Tracy Caruso, Radio Host, WZID

“It’s an honor winning those awards, but the best thing is when your kids say that your job
is really cool!”

After years of different careers, Tracy Caruso, of Manchester, NH, is happy to once again be at WZID.

Talking about her decision to go into radio, Tracy shares, “I decided that I wanted to work in radio when I was in high school. I had one teacher, Mr.. Hughard, who taught a speech class that I took in my junior and senior years. This really made me realize that I wanted to do something with speaking, although not necessarily in front of a crowd of people. People are shocked to hear that I’m actually nervous to speak in front of people, but it’s different to be in a little room with a microphone in front of you. There aren’t millions of eyes staring at you!”

Tracy first became involved in radio when she was still at the Connecticut School of Broadcasting through their placement program. “I got really lucky and got my first job at a morning show for a tiny AM station in Fitchburg, and when I say tiny, I mean it – it was in a house. We had a fireplace in the studio and everything, it was really cozy.” Since her debut at this station, Tracy has worked for many others, including WORC AM in Worcester, WMBU in Nashua, WKNE in Keene, which was her first FM station, and she has worked twice at WZID.

“I started doing the morning show at WZID in 1996. I was there for three years and then left to have my son. I thought that I would be a stay-at-home mom, but here I am! It was a great decision to come back. I worked mornings after having my son (the 3 AM wake-up call is really difficult). Being a mom is my number one priority, but I just couldn’t stay home.” In her off-time from the station, Tracy worked for an advertising firm for five years and did script writing.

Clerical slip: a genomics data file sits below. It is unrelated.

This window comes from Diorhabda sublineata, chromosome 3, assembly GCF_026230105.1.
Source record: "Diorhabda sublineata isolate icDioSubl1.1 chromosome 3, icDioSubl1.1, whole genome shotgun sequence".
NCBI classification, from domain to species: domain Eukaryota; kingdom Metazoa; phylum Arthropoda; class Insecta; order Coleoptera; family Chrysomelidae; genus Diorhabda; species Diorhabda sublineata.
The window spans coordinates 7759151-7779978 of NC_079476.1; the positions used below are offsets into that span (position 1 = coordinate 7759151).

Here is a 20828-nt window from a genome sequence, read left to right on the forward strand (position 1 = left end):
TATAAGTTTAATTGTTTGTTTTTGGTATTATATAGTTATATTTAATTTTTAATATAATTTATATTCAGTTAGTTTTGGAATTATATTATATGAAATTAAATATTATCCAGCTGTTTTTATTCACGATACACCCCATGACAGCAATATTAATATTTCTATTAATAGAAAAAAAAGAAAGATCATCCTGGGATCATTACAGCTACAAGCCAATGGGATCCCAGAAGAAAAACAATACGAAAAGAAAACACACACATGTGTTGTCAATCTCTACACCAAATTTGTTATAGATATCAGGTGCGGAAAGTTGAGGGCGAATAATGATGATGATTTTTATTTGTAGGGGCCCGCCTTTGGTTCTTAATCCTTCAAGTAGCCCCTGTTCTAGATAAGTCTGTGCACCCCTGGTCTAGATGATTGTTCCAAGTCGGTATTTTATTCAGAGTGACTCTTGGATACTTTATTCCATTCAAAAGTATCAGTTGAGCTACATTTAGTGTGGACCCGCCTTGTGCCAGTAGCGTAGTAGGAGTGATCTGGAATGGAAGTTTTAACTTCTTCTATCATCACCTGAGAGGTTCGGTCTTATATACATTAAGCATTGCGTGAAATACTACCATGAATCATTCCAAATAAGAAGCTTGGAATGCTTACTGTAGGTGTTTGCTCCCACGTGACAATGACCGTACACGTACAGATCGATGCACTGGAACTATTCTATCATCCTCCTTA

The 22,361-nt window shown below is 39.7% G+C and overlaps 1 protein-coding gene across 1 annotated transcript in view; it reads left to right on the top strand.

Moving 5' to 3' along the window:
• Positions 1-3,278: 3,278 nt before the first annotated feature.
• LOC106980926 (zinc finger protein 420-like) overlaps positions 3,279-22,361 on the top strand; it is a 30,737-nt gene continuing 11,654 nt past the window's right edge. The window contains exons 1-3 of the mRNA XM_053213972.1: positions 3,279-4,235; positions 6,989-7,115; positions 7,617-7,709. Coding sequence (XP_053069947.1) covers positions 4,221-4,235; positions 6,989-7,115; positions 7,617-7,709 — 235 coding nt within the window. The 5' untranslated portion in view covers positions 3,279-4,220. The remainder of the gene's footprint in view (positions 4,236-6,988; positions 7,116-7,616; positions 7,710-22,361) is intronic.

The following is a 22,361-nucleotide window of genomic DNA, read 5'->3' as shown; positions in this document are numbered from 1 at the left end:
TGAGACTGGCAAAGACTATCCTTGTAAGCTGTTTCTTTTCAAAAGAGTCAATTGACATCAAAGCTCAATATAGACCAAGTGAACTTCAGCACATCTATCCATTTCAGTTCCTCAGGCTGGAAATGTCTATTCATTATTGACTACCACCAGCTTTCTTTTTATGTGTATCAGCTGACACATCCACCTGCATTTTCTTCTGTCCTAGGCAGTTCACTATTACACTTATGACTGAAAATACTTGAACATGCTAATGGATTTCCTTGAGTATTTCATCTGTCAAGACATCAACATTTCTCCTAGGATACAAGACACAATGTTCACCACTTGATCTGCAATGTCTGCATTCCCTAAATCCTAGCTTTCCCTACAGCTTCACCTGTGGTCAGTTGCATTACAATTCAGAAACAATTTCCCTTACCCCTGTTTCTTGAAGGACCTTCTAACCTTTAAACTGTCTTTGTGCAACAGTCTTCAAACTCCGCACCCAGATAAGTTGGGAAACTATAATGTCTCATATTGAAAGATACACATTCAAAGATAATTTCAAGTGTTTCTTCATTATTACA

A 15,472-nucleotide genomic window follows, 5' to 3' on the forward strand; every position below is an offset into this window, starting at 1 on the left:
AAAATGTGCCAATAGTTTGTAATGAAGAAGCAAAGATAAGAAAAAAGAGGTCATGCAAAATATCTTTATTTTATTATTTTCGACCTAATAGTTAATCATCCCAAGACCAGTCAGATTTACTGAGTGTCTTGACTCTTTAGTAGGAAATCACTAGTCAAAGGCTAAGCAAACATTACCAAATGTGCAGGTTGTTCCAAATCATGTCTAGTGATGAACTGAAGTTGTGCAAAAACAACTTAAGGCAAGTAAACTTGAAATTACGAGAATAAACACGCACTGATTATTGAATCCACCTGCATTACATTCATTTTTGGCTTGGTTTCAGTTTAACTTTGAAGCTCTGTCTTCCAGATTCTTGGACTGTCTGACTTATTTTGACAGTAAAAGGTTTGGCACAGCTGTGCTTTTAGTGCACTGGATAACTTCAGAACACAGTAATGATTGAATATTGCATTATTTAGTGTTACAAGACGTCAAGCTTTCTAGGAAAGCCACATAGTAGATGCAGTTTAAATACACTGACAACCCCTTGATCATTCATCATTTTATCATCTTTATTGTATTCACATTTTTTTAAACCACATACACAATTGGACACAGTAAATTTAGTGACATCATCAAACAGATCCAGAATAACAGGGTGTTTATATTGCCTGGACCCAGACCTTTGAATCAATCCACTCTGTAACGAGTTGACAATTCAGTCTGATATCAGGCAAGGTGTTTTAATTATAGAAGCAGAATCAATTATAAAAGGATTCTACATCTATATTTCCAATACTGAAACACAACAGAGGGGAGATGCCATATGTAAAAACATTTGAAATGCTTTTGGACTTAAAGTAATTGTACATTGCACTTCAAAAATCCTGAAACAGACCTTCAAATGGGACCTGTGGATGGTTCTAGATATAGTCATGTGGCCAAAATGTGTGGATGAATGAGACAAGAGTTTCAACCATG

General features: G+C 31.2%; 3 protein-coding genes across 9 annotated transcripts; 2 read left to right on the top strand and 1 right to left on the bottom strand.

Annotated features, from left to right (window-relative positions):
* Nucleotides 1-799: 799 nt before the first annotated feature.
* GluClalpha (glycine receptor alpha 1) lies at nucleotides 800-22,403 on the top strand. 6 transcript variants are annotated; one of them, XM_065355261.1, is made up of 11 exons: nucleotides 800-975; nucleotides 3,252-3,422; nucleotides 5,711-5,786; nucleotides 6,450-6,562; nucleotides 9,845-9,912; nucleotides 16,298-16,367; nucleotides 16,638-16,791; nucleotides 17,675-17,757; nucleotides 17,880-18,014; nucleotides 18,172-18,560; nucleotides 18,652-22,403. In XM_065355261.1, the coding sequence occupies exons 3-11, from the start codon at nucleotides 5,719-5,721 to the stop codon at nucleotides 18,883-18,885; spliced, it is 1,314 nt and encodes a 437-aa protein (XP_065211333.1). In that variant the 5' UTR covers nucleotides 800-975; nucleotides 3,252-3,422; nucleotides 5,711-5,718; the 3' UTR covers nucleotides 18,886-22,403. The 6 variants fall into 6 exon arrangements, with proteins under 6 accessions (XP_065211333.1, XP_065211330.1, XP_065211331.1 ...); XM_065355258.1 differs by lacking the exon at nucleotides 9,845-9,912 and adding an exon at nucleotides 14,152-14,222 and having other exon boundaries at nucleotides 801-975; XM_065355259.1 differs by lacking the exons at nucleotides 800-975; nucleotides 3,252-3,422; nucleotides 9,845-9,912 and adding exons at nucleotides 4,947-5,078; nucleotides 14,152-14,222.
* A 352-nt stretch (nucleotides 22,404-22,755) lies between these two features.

“When I got back to WZID, it was complete and total luck. Someone had gone on vacation, and their two fill-ins couldn’t do the show. The new program director had never heard of me, but luckily someone at the station mentioned that I would be a good fit for the position, so I got the call completely out of the blue back in 2005. Luckily, the management liked me, so they brought me on part-time in the afternoons, then I went to midday, and now I’m back in mornings. The hours are hard, since I have to get up at 3 AM, but summers are great – I’m out at 10 AM and I can still spend the day with my kids.”

On being both a mother and a career woman, Tracy says, “It’s hard to balance both being a full-time mom and my job. I try not to have guilt take over when I have to make choices between the two. My biggest role models were my parents. They were strong, wonderful people who believed in me 100%. I try to set the same example for my children. If they see that their mom is successful and works hard, it will give them the courage to go for their goals and hopefully attain them as well.”

Tracy has found her niche in her profession. She has won Golden Mic awards and Associated Press awards. “It’s an honor winning those awards, but the best thing is when your kids say that your job is really cool!”